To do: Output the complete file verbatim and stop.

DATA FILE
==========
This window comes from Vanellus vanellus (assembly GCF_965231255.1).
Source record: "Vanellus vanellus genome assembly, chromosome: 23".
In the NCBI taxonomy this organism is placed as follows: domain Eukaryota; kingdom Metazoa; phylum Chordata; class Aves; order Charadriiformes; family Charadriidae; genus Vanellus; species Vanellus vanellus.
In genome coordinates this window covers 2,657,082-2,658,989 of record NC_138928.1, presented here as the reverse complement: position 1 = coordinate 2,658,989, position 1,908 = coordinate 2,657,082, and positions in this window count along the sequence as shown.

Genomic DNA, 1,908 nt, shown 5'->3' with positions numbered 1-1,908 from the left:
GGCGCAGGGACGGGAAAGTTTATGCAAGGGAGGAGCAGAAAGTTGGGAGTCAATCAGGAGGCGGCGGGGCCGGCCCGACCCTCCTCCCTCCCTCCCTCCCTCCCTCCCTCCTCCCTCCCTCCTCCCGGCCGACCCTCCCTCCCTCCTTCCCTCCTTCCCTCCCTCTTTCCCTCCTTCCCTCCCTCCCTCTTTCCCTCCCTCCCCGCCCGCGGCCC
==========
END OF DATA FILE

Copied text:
This window comes from Vanellus vanellus (assembly GCF_965231255.1).
Source record: "Vanellus vanellus genome assembly, chromosome: 23".
In the NCBI taxonomy this organism is placed as follows: domain Eukaryota; kingdom Metazoa; phylum Chordata; class Aves; order Charadriiformes; family Charadriidae; genus Vanellus; species Vanellus vanellus.
In genome coordinates this window covers 2,657,082-2,658,989 of record NC_138928.1, presented here as the reverse complement: position 1 = coordinate 2,658,989, position 1,908 = coordinate 2,657,082, and positions in this window count along the sequence as shown.

Genomic DNA, 1,908 nt, shown 5'->3' with positions numbered 1-1,908 from the left:
GGCGCAGGGACGGGAAAGTTTATGCAAGGGAGGAGCAGAAAGTTGGGAGTCAATCAGGAGGCGGCGGGGCCGGCCCGACCCTCCTCCCTCCCTCCCTCCCTCCCTCCCTCCTCCCTCCCTCCTCCCGGCCGACCCTCCCTCCCTCCTTCCCTCCTTCCCTCCCTCTTTCCCTCCTTCCCTCCCTCCCTCTTTCCCTCCCTCCCCGCCCGCGGCCC